Author Archive: Steven Rogers

June 1, 2010

I bought an iPad. Now what?

I purchased the iPad on a Friday and gave the iPad a nice reviewing over the weekend. I purchased the 64GB Wi-Fi-only edition. I couldn’t justify the cost of the 3G edition in addition to the monthly 3G cost from AT&T.

My initial impression of the iPad was, “Ok, so this is basically a computer with a touch interface with a few wow factors thrown in there for good measure. I understand they need to sell the product, right?”

I watched multiple Netflix movies, a few episodes of LOST, played several games of Chopper, Pinball, Final Fantasy (epic win, btw), quite a bit of shuffleboard, ordered pizza, continued reading “The Hobbit” on the Kindle app, surfed the web and sent email. All these activities were pleasant experiences with the iPad except for maybe sending email. Typing, of course, was a painful experience. As well as attempting to find a comfortable position to hold the device. It seems that laying down and propping it up against my leg worked best.

I visited my parents on Saturday and decided to give the iPad a first-time user’s experience. My father absolutely loved the device. Well, at least he loved the shuffleboard game. My mother complained about the fact that she couldn’t read any of the web pages until I showed her how to zoom and that was an instant win for her. The more I use this device the more I feel like it was built specifically for older people.

The big complaint I usually hear is that the iPad is just a giant iPod Touch. Sort of… The larger screen truly makes a difference, particularly to web surfing. My only problem was typing long emails. You can’t help but feel frustrated and wishing a physical keyboard would simply drop out of the bottom of the iPad, but alas, no such luck. I definitely type faster on my iPhone’s keyboard.

Would I recommend this product? If you can get past the keyboard handicap, yes. It’s a fantastic consumption device, but don’t expect to produce much with it.

May 20, 2010

To Buy or Not to Buy an Apple iPad

I have traditionally been a Windows sorta guy though, over the years, I have been slowly (very slowly) gravitating towards the Apple side of the fence. I haven’t purchased a full on Mac, as my love for Windows 7 is in full bloom, but when it comes to handheld/mobile devices Apple has been doing exceptionally well. I already have an iPhone 3GS and I swear by it. I really know of no one that has an iPhone and is disappointed by it.

Now I am in the market for a new laptop and I’m considering the iPad. Shut it, I know it’s not a “laptop”. It’s a medium between a smart phone and laptop, blah blah. What I should find out is if my life would be better with a laptop or an iPad. What exactly do I need?

Well, I can’t play World of Warcraft on my iPad, right (maybe)? I could definitely watch some streaming Netflix though. That would be pleasant. I have about 200 books for the Kindle app on my iPhone. I’m sure the experience of reading on the iPad is better than on the iPhone. Do I need the 3G or just the WiFi version? What about that keypad? I’m the type that rests their fingers on the keyboard. All my composed emails would end up like the following:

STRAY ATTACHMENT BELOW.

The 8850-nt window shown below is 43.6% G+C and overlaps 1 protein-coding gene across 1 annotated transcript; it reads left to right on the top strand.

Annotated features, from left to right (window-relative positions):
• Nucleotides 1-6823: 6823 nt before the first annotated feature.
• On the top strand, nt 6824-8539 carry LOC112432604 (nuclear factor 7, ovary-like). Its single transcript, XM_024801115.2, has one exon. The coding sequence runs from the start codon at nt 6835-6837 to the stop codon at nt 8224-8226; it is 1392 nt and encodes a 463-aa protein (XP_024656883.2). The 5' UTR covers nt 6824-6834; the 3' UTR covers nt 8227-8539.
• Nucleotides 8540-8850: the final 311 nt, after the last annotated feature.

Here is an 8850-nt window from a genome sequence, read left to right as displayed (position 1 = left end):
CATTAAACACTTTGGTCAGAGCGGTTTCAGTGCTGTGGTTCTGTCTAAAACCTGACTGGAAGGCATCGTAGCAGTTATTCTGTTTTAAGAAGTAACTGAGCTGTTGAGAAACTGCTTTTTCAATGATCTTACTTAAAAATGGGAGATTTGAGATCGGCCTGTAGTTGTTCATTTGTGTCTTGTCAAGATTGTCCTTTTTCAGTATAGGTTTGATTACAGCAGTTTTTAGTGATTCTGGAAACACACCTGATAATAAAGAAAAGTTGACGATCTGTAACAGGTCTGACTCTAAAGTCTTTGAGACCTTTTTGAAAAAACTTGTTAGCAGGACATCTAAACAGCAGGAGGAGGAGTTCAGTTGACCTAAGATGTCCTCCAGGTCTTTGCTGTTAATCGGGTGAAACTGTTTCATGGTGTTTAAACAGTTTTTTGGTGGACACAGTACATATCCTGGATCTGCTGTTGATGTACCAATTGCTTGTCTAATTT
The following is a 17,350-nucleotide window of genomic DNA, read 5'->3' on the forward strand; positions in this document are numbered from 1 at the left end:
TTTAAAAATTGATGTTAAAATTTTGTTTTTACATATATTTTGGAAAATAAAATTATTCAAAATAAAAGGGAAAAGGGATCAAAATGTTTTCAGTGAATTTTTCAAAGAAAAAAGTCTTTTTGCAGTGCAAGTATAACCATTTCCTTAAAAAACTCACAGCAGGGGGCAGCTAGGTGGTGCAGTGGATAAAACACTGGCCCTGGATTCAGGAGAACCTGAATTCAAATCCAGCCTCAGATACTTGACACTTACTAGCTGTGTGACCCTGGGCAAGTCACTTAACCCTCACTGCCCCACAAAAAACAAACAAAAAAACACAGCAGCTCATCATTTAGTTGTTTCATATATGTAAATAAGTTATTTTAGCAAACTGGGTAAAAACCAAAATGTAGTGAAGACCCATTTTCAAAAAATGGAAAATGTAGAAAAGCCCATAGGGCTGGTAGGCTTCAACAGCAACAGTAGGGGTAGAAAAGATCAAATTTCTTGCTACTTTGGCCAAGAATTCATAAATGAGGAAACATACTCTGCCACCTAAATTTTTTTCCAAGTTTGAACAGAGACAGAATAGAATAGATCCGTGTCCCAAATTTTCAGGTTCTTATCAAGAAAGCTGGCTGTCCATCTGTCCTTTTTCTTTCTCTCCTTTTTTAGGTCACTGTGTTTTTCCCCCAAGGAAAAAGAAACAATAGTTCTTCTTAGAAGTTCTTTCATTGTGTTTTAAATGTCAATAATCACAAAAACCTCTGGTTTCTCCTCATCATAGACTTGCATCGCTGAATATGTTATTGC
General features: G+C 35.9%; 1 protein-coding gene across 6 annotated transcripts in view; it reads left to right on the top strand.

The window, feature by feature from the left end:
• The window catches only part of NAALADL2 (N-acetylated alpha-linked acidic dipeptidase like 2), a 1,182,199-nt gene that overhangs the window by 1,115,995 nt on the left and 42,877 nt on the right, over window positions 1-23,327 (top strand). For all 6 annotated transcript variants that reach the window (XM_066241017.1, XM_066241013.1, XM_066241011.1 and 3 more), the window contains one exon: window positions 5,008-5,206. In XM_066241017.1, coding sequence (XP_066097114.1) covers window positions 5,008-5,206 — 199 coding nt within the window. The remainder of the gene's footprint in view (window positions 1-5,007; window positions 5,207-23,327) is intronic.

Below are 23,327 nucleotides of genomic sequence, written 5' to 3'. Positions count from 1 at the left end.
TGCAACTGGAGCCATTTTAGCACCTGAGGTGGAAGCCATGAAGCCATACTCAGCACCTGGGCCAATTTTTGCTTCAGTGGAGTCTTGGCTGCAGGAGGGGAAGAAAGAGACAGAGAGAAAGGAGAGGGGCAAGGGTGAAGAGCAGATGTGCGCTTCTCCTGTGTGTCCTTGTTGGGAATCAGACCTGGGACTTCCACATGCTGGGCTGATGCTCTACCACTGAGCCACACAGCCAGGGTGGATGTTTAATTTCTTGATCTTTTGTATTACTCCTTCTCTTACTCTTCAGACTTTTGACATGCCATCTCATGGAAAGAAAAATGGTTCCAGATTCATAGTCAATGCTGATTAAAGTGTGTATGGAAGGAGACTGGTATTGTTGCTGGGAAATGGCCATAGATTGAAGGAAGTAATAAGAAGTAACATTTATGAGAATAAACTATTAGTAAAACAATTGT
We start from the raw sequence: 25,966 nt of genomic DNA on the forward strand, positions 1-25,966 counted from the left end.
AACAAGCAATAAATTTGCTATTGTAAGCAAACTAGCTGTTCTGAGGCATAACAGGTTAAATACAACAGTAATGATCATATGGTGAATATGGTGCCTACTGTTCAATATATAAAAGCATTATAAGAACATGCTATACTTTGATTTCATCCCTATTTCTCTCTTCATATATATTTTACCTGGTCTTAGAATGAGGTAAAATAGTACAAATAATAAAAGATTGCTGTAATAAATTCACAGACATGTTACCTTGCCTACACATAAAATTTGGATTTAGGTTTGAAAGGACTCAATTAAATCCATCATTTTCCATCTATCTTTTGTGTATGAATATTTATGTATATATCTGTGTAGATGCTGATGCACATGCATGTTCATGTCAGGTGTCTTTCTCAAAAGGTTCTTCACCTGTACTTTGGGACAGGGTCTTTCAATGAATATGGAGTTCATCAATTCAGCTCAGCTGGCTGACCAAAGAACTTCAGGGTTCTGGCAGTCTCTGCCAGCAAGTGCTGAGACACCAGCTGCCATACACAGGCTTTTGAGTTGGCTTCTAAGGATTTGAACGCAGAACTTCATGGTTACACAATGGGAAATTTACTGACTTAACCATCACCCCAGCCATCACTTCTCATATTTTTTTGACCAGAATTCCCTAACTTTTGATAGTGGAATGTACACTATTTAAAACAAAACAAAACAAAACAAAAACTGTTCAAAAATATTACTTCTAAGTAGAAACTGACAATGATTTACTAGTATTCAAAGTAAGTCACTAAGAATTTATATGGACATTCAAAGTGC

A;ldskfj;ada;lskdjfasd;lfkjasd;flkja;sGODHELPME!!!!dlkfja;l;lskadjfjklfadlkjfdaskl dfsak asdf kjk f faldk fdsa fasl;kd jaakls;jdf;afs kdl;j fasIHATEEMAIL!!!!djkla fjsk;lafkjls j askl;djfasjl fk;alsk;j df!!!!11!!1!

Well, at least they have a Bluetooth keyboard for $69. I guess that helps.

The more I research the iPad, the more I like it. I watched Steve Job’s iPad presentation yesterday. Though, I couldn’t help but notice the missing flash movie during his presentation.

Steve Jobs - iPad

Never the less, I don’t see this as a big issue as I foresee Flash movies being replaced by HTML 5 anyway.

So with all this said, will I purchase an iPad? Yes, I most definitely will. I should set up a “Steven Rogers needs an iPad” fund. You can send your donations to the SoftLayer corporate office addressed to me. ;)

Once I get the iPad and have played with it for a bit, I will write a follow up to this blog.

Update: I bought a 64GB WiFi-only iPad recently and will post a follow up to this blog on June 1st.

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May 12, 2010

Canonical URLs

Last year Google, Microsoft, Ask and Yahoo announced the support for Canonical Links in an attempt to help alleviate duplicate urls on sites. This will help prevent indexing of multiple urls that point to the same page.

The syntax is rather simple:

http://www.someurl.com/mypage.htm?id=202303992929

…should be specified in the HEAD section as…

<link rel=”canonical” href=”http://www.someurl.com/mypage.htm” />

This simply tells the search engines that the preferred location for the URL is http://www.someurl.com/mypage.htm

Instead of…

http://www.someurl.com/mypage.htm?id=202303992929.

If you view any SoftLayer web page on the corporate website, you can see canonical URLs in action.

Canonical URL

Why would I need to utilize Canonical Urls?

Good question and here’s why…